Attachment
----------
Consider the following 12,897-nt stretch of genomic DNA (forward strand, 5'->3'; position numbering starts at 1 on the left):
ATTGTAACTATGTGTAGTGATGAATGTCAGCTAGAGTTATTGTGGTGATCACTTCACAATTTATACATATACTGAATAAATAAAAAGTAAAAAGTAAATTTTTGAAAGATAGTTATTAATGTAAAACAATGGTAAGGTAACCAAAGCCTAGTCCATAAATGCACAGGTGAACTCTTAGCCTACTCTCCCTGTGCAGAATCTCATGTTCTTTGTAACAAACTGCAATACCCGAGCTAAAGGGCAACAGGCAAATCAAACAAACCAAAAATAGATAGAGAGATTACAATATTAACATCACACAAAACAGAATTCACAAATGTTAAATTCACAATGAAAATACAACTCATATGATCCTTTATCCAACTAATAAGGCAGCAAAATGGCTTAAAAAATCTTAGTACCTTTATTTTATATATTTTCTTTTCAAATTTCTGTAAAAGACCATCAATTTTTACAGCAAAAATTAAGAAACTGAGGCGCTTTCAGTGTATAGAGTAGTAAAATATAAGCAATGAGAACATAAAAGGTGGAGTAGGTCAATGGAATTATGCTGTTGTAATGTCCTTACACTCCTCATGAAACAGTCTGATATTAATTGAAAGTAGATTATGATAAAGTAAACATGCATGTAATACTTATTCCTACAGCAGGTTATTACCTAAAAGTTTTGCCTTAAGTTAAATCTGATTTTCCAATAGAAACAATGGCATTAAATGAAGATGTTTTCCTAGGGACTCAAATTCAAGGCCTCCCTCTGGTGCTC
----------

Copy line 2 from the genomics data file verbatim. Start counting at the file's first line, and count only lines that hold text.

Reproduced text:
ATTGTAACTATGTGTAGTGATGAATGTCAGCTAGAGTTATTGTGGTGATCACTTCACAATTTATACATATACTGAATAAATAAAAAGTAAAAAGTAAATTTTTGAAAGATAGTTATTAATGTAAAACAATGGTAAGGTAACCAAAGCCTAGTCCATAAATGCACAGGTGAACTCTTAGCCTACTCTCCCTGTGCAGAATCTCATGTTCTTTGTAACAAACTGCAATACCCGAGCTAAAGGGCAACAGGCAAATCAAACAAACCAAAAATAGATAGAGAGATTACAATATTAACATCACACAAAACAGAATTCACAAATGTTAAATTCACAATGAAAATACAACTCATATGATCCTTTATCCAACTAATAAGGCAGCAAAATGGCTTAAAAAATCTTAGTACCTTTATTTTATATATTTTCTTTTCAAATTTCTGTAAAAGACCATCAATTTTTACAGCAAAAATTAAGAAACTGAGGCGCTTTCAGTGTATAGAGTAGTAAAATATAAGCAATGAGAACATAAAAGGTGGAGTAGGTCAATGGAATTATGCTGTTGTAATGTCCTTACACTCCTCATGAAACAGTCTGATATTAATTGAAAGTAGATTATGATAAAGTAAACATGCATGTAATACTTATTCCTACAGCAGGTTATTACCTAAAAGTTTTGCCTTAAGTTAAATCTGATTTTCCAATAGAAACAATGGCATTAAATGAAGATGTTTTCCTAGGGACTCAAATTCAAGGCCTCCCTCTGGTGCTC